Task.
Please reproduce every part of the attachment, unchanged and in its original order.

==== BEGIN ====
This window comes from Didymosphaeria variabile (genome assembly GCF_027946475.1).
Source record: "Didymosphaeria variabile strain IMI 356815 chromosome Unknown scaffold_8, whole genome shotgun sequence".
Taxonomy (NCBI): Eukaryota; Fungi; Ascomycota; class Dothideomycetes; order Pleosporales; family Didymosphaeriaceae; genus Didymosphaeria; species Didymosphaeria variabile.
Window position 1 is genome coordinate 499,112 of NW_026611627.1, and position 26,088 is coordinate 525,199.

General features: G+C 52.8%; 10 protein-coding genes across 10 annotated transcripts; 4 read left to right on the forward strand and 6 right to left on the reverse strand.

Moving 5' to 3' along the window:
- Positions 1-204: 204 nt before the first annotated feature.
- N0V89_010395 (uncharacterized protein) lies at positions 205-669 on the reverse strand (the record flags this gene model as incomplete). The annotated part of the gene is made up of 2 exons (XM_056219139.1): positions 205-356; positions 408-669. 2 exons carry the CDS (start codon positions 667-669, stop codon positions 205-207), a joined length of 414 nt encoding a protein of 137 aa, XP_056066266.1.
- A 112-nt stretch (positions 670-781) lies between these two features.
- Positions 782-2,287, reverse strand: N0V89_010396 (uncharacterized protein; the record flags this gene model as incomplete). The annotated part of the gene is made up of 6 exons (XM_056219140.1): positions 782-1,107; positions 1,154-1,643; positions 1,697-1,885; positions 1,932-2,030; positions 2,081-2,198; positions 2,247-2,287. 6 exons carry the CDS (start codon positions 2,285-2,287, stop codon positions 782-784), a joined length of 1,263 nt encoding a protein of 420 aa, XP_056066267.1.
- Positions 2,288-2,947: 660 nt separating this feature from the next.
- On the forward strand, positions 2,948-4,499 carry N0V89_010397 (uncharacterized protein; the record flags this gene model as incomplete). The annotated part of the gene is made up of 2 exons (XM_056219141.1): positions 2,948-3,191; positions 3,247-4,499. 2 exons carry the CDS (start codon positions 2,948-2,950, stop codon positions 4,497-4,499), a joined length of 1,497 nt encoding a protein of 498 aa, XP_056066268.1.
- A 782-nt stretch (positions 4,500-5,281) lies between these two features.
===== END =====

This window comes from Didymosphaeria variabile (genome assembly GCF_027946475.1).
Source record: "Didymosphaeria variabile strain IMI 356815 chromosome Unknown scaffold_8, whole genome shotgun sequence".
Taxonomy (NCBI): Eukaryota; Fungi; Ascomycota; class Dothideomycetes; order Pleosporales; family Didymosphaeriaceae; genus Didymosphaeria; species Didymosphaeria variabile.
Window position 1 is genome coordinate 499,112 of NW_026611627.1, and position 26,088 is coordinate 525,199.

General features: G+C 52.8%; 10 protein-coding genes across 10 annotated transcripts; 4 read left to right on the forward strand and 6 right to left on the reverse strand.

Moving 5' to 3' along the window:
- Positions 1-204: 204 nt before the first annotated feature.
- N0V89_010395 (uncharacterized protein) lies at positions 205-669 on the reverse strand (the record flags this gene model as incomplete). The annotated part of the gene is made up of 2 exons (XM_056219139.1): positions 205-356; positions 408-669. 2 exons carry the CDS (start codon positions 667-669, stop codon positions 205-207), a joined length of 414 nt encoding a protein of 137 aa, XP_056066266.1.
- A 112-nt stretch (positions 670-781) lies between these two features.
- Positions 782-2,287, reverse strand: N0V89_010396 (uncharacterized protein; the record flags this gene model as incomplete). The annotated part of the gene is made up of 6 exons (XM_056219140.1): positions 782-1,107; positions 1,154-1,643; positions 1,697-1,885; positions 1,932-2,030; positions 2,081-2,198; positions 2,247-2,287. 6 exons carry the CDS (start codon positions 2,285-2,287, stop codon positions 782-784), a joined length of 1,263 nt encoding a protein of 420 aa, XP_056066267.1.
- Positions 2,288-2,947: 660 nt separating this feature from the next.
- On the forward strand, positions 2,948-4,499 carry N0V89_010397 (uncharacterized protein; the record flags this gene model as incomplete). The annotated part of the gene is made up of 2 exons (XM_056219141.1): positions 2,948-3,191; positions 3,247-4,499. 2 exons carry the CDS (start codon positions 2,948-2,950, stop codon positions 4,497-4,499), a joined length of 1,497 nt encoding a protein of 498 aa, XP_056066268.1.
- A 782-nt stretch (positions 4,500-5,281) lies between these two features.